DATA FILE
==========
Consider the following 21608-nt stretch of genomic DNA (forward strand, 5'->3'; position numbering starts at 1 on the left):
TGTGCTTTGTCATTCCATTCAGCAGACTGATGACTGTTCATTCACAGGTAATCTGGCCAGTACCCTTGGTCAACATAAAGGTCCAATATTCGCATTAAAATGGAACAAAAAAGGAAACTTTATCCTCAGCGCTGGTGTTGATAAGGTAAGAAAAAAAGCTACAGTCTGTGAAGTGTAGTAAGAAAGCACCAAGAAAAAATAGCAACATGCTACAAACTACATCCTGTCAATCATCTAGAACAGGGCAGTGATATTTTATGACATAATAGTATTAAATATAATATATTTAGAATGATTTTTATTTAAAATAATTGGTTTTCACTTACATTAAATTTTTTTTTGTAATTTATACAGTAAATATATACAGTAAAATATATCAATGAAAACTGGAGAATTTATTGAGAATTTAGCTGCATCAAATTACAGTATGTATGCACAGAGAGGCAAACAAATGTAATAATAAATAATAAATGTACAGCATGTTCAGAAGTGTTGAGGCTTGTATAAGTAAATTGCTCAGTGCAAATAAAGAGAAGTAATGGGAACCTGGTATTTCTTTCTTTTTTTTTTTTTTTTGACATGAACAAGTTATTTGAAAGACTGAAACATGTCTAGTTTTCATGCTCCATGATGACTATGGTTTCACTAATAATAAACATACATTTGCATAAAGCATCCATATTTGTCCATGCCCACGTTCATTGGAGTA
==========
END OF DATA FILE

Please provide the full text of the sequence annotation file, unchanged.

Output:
Consider the following 21608-nt stretch of genomic DNA (forward strand, 5'->3'; position numbering starts at 1 on the left):
TGTGCTTTGTCATTCCATTCAGCAGACTGATGACTGTTCATTCACAGGTAATCTGGCCAGTACCCTTGGTCAACATAAAGGTCCAATATTCGCATTAAAATGGAACAAAAAAGGAAACTTTATCCTCAGCGCTGGTGTTGATAAGGTAAGAAAAAAAGCTACAGTCTGTGAAGTGTAGTAAGAAAGCACCAAGAAAAAATAGCAACATGCTACAAACTACATCCTGTCAATCATCTAGAACAGGGCAGTGATATTTTATGACATAATAGTATTAAATATAATATATTTAGAATGATTTTTATTTAAAATAATTGGTTTTCACTTACATTAAATTTTTTTTTGTAATTTATACAGTAAATATATACAGTAAAATATATCAATGAAAACTGGAGAATTTATTGAGAATTTAGCTGCATCAAATTACAGTATGTATGCACAGAGAGGCAAACAAATGTAATAATAAATAATAAATGTACAGCATGTTCAGAAGTGTTGAGGCTTGTATAAGTAAATTGCTCAGTGCAAATAAAGAGAAGTAATGGGAACCTGGTATTTCTTTCTTTTTTTTTTTTTTTTGACATGAACAAGTTATTTGAAAGACTGAAACATGTCTAGTTTTCATGCTCCATGATGACTATGGTTTCACTAATAATAAACATACATTTGCATAAAGCATCCATATTTGTCCATGCCCACGTTCATTGGAGTA